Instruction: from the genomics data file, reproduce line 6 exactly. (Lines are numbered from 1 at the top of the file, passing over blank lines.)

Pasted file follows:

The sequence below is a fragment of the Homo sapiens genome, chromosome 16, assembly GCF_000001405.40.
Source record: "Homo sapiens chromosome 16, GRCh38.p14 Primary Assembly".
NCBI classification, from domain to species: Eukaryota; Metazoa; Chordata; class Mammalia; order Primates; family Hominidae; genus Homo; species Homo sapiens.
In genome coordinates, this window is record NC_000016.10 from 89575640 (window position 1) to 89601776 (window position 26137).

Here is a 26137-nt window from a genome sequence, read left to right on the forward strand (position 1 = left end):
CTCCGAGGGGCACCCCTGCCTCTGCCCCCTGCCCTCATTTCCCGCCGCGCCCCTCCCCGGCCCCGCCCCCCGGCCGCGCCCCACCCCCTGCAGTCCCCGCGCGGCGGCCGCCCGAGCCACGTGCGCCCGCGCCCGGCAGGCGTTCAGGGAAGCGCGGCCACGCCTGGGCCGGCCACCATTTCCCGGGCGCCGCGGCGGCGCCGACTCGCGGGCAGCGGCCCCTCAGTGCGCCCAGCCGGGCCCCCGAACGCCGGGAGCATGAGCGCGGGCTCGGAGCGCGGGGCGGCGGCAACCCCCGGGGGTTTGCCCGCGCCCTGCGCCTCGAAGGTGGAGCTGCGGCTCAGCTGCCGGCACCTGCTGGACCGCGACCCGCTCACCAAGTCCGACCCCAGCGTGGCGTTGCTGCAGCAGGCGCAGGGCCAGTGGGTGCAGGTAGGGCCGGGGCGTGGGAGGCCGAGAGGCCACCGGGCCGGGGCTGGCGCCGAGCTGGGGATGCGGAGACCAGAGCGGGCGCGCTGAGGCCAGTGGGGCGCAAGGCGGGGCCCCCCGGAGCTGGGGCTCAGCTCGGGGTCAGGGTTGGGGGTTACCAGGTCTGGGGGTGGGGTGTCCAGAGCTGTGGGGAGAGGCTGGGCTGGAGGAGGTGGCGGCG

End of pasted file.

CTCCGAGGGGCACCCCTGCCTCTGCCCCCTGCCCTCATTTCCCGCCGCGCCCCTCCCCGGCCCCGCCCCCCGGCCGCGCCCCACCCCCTGCAGTCCCCGCGCGGCGGCCGCCCGAGCCACGTGCGCCCGCGCCCGGCAGGCGTTCAGGGAAGCGCGGCCACGCCTGGGCCGGCCACCATTTCCCGGGCGCCGCGGCGGCGCCGACTCGCGGGCAGCGGCCCCTCAGTGCGCCCAGCCGGGCCCCCGAACGCCGGGAGCATGAGCGCGGGCTCGGAGCGCGGGGCGGCGGCAACCCCCGGGGGTTTGCCCGCGCCCTGCGCCTCGAAGGTGGAGCTGCGGCTCAGCTGCCGGCACCTGCTGGACCGCGACCCGCTCACCAAGTCCGACCCCAGCGTGGCGTTGCTGCAGCAGGCGCAGGGCCAGTGGGTGCAGGTAGGGCCGGGGCGTGGGAGGCCGAGAGGCCACCGGGCCGGGGCTGGCGCCGAGCTGGGGATGCGGAGACCAGAGCGGGCGCGCTGAGGCCAGTGGGGCGCAAGGCGGGGCCCCCCGGAGCTGGGGCTCAGCTCGGGGTCAGGGTTGGGGGTTACCAGGTCTGGGGGTGGGGTGTCCAGAGCTGTGGGGAGAGGCTGGGCTGGAGGAGGTGGCGGCG